4. Taipale, J., Miyazono, K., Heldin, C. H., and Keski-Oja, J. (1994) Latent transforming growth factor-beta 1 associates to fibroblast extracellular matrix via latent TGF-beta binding protein, J Cell Biol. 124, 171-181.
5. Colosetti, P., Hellman, U., Heldin, C. H., and Miyazono, K. (1993) Ca2+ binding of latent transforming growth factor-beta 1 binding protein, FEBS Lett 320, 140-144.
6. Saharinen, J., Taipale, J., and Keski-Oja, J. (1996) Association of the small latent transforming growth factor-beta with an eight cysteine repeat of its binding protein LTBP-1, EMBO J 15, 245-253.
7. Gleizes, P. E., Beavis, R. C., Mazzieri, R., Shen, B., and Rifkin, D. B. (1996) Identification and characterization of an eight-cysteine repeat of the latent transforming growth factor-beta binding protein-1 that mediates bonding to the latent transforming growth factor-beta1, J Biol. Chem. 271, 29891-29896.
8. Yuan, X., Downing, A. K., Knott, V., and Handford, P. A. (1997) Solution structure of the transforming growth factor beta-binding protein-like module, a domain associated with matrix fibrils, EMBO J 16, 6659-6666.
9. Yin, W., Fang, J., Smiley, E., and Bonadio, J. (1998) 8-Cysteine TGF-BP structural motifs are the site of covalent binding between mouse LTBP-3, LTBP-2, and latent TGF-beta 1, Biochim. Biophys. Acta 1383, 340-350.
10. Chen, Y., Dabovic, B., Annes, J. P., and Rifkin, D. B. (2002) Latent TGF-beta binding protein-3 (LTBP-3) requires binding to TGF-beta for secretion, FEBS Lett. 517, 277-280.
11. Saharinen, J. and Keski-Oja, J. (2000) Specific sequence motif of 8-Cys repeats of TGF-beta binding proteins, LTBPs, creates a hydrophobic interaction surface for binding of small latent TGF-beta, Mol. Biol. Cell 11, 2691-2704.
12. Penttinen, C., Saharinen, J., Weikkolainen, K., Hyytiainen, M., and Keski-Oja, J. (2002) Secretion of human latent TGF-beta-binding protein-3 (LTBP-3) is dependent on co-expression of TGF-beta, J Cell Sci. 115, 3457-3468.
13. Blobe, G. C., Schiemann, W. P., and Lodish, H. F. (2000) Role of transforming growth factor beta in human disease, N. Engl. J Med. 342, 1350-1358.
14. Annes, J. P., Munger, J. S., and Rifkin, D. B. (2003) Making sense of latent TGFbeta activation, J Cell Sci. 116, 217-224.
16. Dubois, C. M., Laprise, M. H., Blanchette, F., Gentry, L. E., and Leduc, R. (1995) Processing of transforming growth factor beta 1 precursor by human furin convertase, J Biol. Chem. 270, 10618-10624.
17. Oklu, R. and Hesketh, R. (2000) The latent transforming growth factor beta binding protein (LTBP) family, Biochem. J 352 Pt 3, 601-610.
18. Miyazono, K., Olofsson, A., Colosetti, P., and Heldin, C. H. (1991) A role of the latent TGF-beta 1-binding protein in the assembly and secretion of TGF-beta 1, EMBO J 10, 1091-1101.
19. Flaumenhaft, R., Abe, M., Sato, Y., Miyazono, K., Harpel, J., Heldin, C. H., and Rifkin, D. B. (1993) Role of the latent TGF-beta binding protein in the activation of latent TGF-beta by co-cultures of endothelial and smooth muscle cells, J Cell Biol. 120, 995-1002.
20. Nakajima, Y., Miyazono, K., Kato, M., Takase, M., Yamagishi, T., and Nakamura, H. (1997) Extracellular fibrillar structure of latent TGF beta binding protein-1: role in TGF beta-dependent endothelial-mesenchymal transformation during endocardial cushion tissue formation in mouse embryonic heart, J Cell Biol. 136, 193-204.
21. Oklu, R., Metcalfe, J. C., Hesketh, T. R., and Kemp, P. R. (1998) Loss of a consensus heparin binding site by alternative splicing of latent transforming growth factor-beta binding protein-1, FEBS Lett 425, 281-285.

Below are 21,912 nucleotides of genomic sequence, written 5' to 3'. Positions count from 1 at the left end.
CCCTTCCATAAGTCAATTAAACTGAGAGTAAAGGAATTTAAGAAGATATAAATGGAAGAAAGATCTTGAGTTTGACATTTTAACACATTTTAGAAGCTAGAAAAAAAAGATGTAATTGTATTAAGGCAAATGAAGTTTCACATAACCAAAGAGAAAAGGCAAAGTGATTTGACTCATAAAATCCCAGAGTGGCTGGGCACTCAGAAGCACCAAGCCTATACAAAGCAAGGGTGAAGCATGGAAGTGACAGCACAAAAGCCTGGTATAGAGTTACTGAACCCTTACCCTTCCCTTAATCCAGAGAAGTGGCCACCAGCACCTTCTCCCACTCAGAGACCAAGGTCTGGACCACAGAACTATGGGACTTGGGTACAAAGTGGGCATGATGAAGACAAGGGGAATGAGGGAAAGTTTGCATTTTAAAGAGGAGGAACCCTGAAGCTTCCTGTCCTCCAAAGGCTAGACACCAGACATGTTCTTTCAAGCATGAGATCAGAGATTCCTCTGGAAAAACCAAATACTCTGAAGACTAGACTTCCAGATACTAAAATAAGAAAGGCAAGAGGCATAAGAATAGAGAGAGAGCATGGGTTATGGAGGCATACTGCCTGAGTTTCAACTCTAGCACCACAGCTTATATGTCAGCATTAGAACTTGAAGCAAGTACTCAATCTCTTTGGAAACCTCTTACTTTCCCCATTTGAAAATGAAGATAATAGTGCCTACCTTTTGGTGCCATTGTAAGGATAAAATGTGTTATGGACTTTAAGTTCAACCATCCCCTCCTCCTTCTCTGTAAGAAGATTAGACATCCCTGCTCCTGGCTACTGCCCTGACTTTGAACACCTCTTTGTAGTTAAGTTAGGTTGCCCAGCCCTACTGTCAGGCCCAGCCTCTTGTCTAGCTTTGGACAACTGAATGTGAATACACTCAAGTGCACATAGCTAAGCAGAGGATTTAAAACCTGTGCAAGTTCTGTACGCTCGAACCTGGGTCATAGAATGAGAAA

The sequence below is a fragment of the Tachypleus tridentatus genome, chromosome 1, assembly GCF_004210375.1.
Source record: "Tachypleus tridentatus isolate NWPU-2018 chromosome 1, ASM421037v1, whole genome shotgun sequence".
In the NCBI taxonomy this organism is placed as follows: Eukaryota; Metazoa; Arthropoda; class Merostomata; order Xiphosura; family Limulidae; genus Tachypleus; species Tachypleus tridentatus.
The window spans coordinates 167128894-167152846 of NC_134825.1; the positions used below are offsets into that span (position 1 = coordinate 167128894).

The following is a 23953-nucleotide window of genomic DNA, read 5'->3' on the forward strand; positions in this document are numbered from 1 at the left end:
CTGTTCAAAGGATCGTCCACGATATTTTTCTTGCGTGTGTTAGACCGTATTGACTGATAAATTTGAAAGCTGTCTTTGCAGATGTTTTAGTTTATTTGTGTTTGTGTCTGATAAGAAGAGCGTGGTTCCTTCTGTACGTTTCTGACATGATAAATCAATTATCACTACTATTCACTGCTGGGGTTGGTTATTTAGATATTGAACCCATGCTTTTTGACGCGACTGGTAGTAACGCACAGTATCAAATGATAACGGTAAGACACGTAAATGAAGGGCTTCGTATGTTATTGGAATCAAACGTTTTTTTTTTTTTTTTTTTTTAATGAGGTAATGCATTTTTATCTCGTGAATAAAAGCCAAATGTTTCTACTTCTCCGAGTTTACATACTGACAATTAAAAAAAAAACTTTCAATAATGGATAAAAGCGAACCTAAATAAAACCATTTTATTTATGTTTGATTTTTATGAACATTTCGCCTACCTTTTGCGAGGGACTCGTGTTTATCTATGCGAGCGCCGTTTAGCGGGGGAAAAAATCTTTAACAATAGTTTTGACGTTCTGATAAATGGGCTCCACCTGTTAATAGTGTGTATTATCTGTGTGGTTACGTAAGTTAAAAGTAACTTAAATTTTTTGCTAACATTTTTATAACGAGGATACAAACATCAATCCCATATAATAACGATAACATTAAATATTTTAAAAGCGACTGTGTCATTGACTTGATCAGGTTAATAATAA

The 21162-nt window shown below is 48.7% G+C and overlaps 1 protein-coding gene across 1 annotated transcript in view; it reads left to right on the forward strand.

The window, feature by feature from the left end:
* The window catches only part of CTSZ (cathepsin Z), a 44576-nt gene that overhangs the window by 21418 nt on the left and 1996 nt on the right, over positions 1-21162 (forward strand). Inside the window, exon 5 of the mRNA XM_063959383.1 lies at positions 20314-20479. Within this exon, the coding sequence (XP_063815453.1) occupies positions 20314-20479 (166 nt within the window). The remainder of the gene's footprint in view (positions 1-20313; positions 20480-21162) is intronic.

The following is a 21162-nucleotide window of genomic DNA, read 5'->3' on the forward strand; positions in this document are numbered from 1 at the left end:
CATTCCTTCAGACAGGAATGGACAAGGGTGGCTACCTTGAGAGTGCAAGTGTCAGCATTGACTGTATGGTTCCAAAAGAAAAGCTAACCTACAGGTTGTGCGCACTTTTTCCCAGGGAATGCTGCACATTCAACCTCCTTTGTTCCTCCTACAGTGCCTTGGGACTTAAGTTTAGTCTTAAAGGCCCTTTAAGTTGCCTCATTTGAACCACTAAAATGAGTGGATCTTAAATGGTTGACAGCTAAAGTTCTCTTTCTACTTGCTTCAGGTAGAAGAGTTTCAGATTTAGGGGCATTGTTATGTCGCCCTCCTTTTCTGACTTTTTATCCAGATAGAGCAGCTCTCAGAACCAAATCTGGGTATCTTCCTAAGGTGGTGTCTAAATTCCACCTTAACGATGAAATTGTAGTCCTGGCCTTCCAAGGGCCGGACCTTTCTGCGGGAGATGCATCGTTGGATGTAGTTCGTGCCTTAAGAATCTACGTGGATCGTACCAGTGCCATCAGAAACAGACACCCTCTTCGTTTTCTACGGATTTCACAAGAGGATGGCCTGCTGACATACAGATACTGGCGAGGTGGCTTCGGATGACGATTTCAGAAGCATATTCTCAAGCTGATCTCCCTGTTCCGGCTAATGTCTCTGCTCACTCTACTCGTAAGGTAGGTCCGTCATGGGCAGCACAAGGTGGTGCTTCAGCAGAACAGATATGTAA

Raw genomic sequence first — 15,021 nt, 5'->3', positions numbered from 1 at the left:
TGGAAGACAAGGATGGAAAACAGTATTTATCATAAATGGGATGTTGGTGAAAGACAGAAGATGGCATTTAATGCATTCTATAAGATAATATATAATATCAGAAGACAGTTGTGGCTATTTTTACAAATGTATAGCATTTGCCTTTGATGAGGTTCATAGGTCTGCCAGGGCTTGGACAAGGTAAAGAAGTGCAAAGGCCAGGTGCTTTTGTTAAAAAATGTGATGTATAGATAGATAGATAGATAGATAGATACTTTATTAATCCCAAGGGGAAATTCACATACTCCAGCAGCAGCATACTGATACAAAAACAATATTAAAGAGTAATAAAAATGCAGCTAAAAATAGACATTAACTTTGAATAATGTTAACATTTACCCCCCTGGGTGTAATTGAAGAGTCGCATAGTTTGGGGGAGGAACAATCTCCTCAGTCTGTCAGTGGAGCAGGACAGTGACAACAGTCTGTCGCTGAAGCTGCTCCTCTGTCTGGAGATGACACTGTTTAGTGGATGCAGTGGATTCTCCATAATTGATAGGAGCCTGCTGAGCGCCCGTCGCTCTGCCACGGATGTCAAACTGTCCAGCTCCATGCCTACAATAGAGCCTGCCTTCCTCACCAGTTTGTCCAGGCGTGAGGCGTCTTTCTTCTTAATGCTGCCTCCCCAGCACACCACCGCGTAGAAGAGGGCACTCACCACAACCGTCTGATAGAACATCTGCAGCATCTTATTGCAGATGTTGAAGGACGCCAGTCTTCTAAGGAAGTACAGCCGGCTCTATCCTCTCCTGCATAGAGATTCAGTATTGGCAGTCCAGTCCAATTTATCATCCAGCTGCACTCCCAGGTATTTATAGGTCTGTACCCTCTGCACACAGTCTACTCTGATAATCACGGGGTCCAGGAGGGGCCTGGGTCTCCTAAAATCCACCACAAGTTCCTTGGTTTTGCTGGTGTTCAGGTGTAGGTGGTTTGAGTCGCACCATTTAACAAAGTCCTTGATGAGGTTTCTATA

22. Taipale, J., Saharinen, J., Hedman, K., and Keski-Oja, J. (1996) Latent transforming growth factor-beta 1 and its binding protein are components of extracellular matrix microfibrils, J Histochem. Cytochem. 44, 875-889.
23. Raghunath, M., Unsold, C., Kubitscheck, U., Bruckner-Tuderman, L., Peters, R., and Meuli, M. (1998) The cutaneous microfibrillar apparatus contains latent transforming growth factor-beta binding protein-1 (LTBP-1) and is a repository for latent TGF-beta1, J Invest Dermatol. 111, 559-564.
24. Nunes, I., Gleizes, P. E., Metz, C. N., and Rifkin, D. B. (1997) Latent transforming growth factor-beta binding protein domains involved in activation and transglutaminase-dependent cross-linking of latent transforming growth factor-beta, J Cell Biol. 136, 1151-1163.
25. Verderio, E., Gaudry, C., Gross, S., Smith, C., Downes, S., and Griffin, M. (1999) Regulation of cell surface tissue transglutaminase: effects on matrix storage of latent transforming growth factor-beta binding protein-1, J Histochem. Cytochem. 47, 1417-1432.
26. Kojima, S., Nara, K., and Rifkin, D. B. (1993) Requirement for transglutaminase in the activation of latent transforming growth factor-beta in bovine endothelial cells, J Cell Biol. 121, 439-448.
27. Dabovic, B., Chen, Y., Colarossi, C., Obata, H., Zambuto, L., Perle, M. A., and Rifkin, D. B. (2002) Bone abnormalities in latent TGF-[beta] binding protein (Ltbp)-3-null mice indicate a role for Ltbp-3 in modulating TGF-[beta] bioavailability, J Cell Biol 156, 227-232.
28. Dabovic, B., Chen, Y., Colarossi, C., Zambuto, L., Obata, H., and Rifkin, D. B. (2002) Bone defects in latent TGF-beta binding protein (Ltbp)-3 null mice; a role for Ltbp in TGF-beta presentation, J Endocrinol. 175, 129-141.
29. Pateder, D. B., Ferguson, C. M., Ionescu, A. M., Schwarz, E. M., Rosier, R. N., Puzas, J. E., and O'Keefe, R. J. (2001) PTHrP expression in chick sternal chondrocytes is regulated by TGF-beta through Smad-mediated signaling, J Cell Physiol 188, 343-351.
30. Serra, R., Karaplis, A., and Sohn, P. (1999) Parathyroid hormone-related peptide (PTHrP)-dependent and -independent effects of transforming growth factor beta (TGF-beta) on endochondral bone formation, J Cell Biol. 145, 783-794.
31. Filvaroff, E., Erlebacher, A., Ye, J., Gitelman, S. E., Lotz, J., Heillman, M., and Derynck, R. (1999) Inhibition of TGF-beta receptor signaling in osteoblasts leads to decreased bone remodeling and increased trabecular bone mass, Development 126, 4267-4279.
|Science Writers||Eva Marie Y. Moresco|
|Authors||Xin Du, Koichi Tabeta, Bruce Beutler|
|List |< first << previous [record 95 of 511] next >> last >||